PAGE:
Solar Bond Demand Goes Up

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Solar Bond Demand Goes Up

Surety Bond Professionals is a family owned and operated bonding agency with over 30 years of experience. With access to a broad range of surety markets, our expert agents are ready to assist with all of your solar bonding needs.

Is the Demand for Solar Energy Still Growing?

Unless you’ve been living under a rock, you’re probably aware that the demand for solar energy has been increasing steadily and, with the incentives created by recent legislation, is poised for explosive growth. One sure benchmark for growing demand for solar power in the residential market is the increasing popularity of solar bonds as an investment vehicle.

These are financial securities, debt instruments, backed by loans made by financing companies—not to be confused with solar surety bonds (more on those in a minute).  Investors are buying up solar bonds because they view the growth of the solar energy industry as an attractive investment opportunity with excellent potential for profit.

Drivers of Solar Energy Demand

For a long time, demand for solar energy was primarily the result of concerns about the environmental impact of emissions from burning fossil fuels. Now, there also are substantial financial incentives for moving toward electricity generated from renewable energy sources, with solar power significantly outpacing wind and geothermal energy in the residential market. The Inflation Reduction Act of 2022 establishes subsidies and tax credits for purchasing electric vehicles as well as home heating and cooling systems and appliances that run on electricity. There are many incentives for companies in the solar industry right now.

The increased household demand for electricity and the many financial incentives for using energy from renewable sources are, quite understandably, fueling the growth of the demand for solar energy, and a corresponding surge in the construction of solar generating facilities.

Risks Associated with Ownership of a Solar Energy Generating System

Larger companies that want to “go solar” may have the physical and financial wherewithal to have their own solar energy generating system installed. Homeowners and small business owners, who may not have the rooftop space or land to install solar panels or the funds to finance a solar installation can still enjoy the benefits of solar energy by participating in a community solar program.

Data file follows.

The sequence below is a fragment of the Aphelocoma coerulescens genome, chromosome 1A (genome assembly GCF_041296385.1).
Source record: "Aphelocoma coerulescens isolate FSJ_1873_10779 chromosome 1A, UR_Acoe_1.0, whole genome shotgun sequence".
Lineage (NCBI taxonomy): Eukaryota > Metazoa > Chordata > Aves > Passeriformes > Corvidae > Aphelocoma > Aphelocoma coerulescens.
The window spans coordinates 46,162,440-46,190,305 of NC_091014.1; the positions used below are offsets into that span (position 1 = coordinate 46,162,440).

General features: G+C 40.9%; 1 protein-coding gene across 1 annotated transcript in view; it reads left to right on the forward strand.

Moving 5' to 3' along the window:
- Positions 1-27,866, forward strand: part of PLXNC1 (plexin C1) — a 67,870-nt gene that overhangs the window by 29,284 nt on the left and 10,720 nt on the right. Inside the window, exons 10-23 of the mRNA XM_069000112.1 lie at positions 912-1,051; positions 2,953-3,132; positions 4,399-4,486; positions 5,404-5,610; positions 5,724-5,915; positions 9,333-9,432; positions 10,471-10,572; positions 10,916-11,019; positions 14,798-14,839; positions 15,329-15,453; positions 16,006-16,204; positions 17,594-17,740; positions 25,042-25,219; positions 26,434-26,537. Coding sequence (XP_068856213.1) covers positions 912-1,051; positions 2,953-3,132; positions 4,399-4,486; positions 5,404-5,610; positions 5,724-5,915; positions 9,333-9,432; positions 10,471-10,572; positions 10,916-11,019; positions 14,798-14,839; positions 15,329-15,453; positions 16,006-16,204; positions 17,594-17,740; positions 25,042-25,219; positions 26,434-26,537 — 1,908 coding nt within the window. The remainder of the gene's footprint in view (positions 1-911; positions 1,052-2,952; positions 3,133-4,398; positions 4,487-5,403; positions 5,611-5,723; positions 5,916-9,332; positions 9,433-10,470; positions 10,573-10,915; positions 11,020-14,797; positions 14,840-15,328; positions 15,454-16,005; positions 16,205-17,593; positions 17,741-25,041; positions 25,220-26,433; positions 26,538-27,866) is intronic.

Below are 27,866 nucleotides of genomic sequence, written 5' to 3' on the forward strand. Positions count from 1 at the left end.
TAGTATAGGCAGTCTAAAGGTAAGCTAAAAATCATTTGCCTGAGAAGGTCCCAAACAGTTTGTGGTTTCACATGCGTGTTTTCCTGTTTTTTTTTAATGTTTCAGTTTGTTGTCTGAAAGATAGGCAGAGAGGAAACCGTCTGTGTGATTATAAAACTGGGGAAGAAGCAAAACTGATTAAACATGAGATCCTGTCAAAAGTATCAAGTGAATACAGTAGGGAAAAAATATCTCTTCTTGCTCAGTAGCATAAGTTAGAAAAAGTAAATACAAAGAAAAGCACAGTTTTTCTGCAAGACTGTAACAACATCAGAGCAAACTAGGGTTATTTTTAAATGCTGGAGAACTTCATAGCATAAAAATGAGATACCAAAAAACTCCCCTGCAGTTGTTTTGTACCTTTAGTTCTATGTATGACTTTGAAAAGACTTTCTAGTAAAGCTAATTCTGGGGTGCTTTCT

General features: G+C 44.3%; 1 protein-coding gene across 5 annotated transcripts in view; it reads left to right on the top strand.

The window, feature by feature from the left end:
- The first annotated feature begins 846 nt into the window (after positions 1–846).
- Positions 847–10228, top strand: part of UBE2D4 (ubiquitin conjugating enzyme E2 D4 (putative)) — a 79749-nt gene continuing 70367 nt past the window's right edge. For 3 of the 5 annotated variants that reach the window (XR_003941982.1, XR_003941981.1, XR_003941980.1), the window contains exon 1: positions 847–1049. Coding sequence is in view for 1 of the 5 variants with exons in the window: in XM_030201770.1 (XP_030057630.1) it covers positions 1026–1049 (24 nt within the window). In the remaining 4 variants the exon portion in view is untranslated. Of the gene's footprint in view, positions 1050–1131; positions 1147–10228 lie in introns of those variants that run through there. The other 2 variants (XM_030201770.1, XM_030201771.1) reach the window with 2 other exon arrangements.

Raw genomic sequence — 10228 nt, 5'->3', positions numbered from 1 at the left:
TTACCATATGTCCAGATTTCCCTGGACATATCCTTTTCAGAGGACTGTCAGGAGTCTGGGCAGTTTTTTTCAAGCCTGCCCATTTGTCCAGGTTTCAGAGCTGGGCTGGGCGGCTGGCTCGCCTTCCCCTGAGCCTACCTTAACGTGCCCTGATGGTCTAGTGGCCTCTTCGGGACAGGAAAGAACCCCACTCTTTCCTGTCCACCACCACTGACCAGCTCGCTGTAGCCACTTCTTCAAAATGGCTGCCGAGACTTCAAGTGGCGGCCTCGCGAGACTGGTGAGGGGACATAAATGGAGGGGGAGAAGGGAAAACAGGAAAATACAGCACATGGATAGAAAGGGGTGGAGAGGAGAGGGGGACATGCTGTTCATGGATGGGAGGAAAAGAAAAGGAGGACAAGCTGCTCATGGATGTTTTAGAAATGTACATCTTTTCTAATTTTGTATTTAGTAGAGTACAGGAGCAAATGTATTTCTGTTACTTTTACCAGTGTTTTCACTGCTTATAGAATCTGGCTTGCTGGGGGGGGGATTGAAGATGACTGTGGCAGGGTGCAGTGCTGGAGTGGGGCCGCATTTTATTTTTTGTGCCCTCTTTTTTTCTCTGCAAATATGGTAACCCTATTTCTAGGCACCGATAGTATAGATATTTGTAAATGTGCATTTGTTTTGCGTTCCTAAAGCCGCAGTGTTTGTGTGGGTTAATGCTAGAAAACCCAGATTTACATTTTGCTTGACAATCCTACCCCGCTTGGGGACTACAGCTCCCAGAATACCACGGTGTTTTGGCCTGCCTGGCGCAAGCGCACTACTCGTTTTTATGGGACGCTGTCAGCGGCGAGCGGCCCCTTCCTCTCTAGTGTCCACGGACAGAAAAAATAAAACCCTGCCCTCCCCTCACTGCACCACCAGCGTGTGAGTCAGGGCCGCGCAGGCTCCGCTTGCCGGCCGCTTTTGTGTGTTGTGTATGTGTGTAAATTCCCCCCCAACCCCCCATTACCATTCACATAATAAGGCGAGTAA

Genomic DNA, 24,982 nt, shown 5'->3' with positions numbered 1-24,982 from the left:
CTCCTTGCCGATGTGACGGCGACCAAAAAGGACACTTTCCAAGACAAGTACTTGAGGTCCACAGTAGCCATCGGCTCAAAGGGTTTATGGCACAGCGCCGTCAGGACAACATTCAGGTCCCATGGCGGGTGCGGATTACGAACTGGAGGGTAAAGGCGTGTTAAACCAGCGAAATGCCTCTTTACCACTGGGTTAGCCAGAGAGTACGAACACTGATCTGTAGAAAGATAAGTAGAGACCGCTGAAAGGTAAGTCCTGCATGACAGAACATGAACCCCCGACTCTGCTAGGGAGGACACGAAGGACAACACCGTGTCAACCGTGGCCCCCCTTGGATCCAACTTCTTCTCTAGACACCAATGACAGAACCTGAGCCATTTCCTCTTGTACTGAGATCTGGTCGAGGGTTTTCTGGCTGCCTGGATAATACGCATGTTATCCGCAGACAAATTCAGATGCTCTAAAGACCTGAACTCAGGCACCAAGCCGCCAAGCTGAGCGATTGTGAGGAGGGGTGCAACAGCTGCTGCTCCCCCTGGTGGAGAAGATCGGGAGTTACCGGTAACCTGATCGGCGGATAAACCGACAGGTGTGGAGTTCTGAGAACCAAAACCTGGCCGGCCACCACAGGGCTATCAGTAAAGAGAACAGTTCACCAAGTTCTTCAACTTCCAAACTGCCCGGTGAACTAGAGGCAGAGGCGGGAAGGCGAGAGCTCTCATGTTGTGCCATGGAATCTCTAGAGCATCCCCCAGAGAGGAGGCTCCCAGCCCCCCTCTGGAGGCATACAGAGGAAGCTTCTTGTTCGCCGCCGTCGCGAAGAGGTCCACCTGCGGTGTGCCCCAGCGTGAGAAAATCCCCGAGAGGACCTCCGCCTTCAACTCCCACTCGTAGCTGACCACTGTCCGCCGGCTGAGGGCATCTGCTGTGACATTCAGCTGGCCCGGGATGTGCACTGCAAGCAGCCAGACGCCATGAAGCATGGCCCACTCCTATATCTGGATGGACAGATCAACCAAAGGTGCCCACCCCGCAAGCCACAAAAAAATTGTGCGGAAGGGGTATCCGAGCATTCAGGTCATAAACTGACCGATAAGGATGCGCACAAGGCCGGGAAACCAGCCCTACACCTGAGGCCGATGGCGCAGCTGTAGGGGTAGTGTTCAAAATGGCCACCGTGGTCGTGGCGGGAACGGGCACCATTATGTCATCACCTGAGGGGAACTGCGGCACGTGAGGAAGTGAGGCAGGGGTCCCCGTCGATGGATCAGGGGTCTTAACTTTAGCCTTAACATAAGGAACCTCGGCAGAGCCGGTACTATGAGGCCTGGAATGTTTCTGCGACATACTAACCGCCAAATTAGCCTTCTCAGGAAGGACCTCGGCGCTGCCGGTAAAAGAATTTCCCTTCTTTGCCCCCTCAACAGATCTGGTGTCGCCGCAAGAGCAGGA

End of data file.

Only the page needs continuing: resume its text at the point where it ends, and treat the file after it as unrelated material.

The developer or owner of a community solar generating facility, commonly known as an independent power producer (IPP), may have a substantial amount of money invested in the project, and will bear the brunt of the construction and operational risks involved.

There are risks associated with working with solar contractors, just as there in other types of construction projects. There are also risks associated with contracting with a subscription management company (SMC) that sells the energy credits an IPP gets from exporting power to the local utility company.

Surety Bonds Mitigate Risks for Owners of Solar Energy Generating Systems

The following are various types of surety bonds that can come into play in the solar energy industry.

  • Performance Bonds protect the bond’s obligee (the project owner requiring the bond) against monetary loss caused by the contractor’s default or nonperformance. The bond ensures that funds will be available if it’s necessary to hire another contractor to complete the work.
  • Payment Bonds often are paired with performance bonds to ensure that the contractor pays subcontractors, workers, and solar equipment and materials suppliers according to the terms of the construction contract.
  • Community solar subscription management bonds are a specialized type of performance bond that provides recourse for the IPP if an SMC or energy reseller defaults on their contract or commits a violation that causes financial harm to the IPP.
  • Maintenance Bonds guarantee the performance of ongoing maintenance tasks of an operational solar generating facility.
  • Decommissioning Bonds guarantee proper decommissioning of a solar generating facility at the end of its useful life and the restoration of the site to its original condition.
  • Right of Way Bonds are required by local or state government entities that issue construction permits for solar generating facilities when work is to be done within public rights of way, such as roads, highways, or sidewalks. The bond’s principal (the contractor) must complete this work in compliance with the terms of the permit and repair and damage or disturbance to the right of way that occurs during construction.

One of the advantages project owners gain from requiring solar surety bonds is that the underwriting process through which bond applicants are approved helps ensure that only qualified contractors become bonded. That substantially reduces the likelihood of contractor default or noncompliance.

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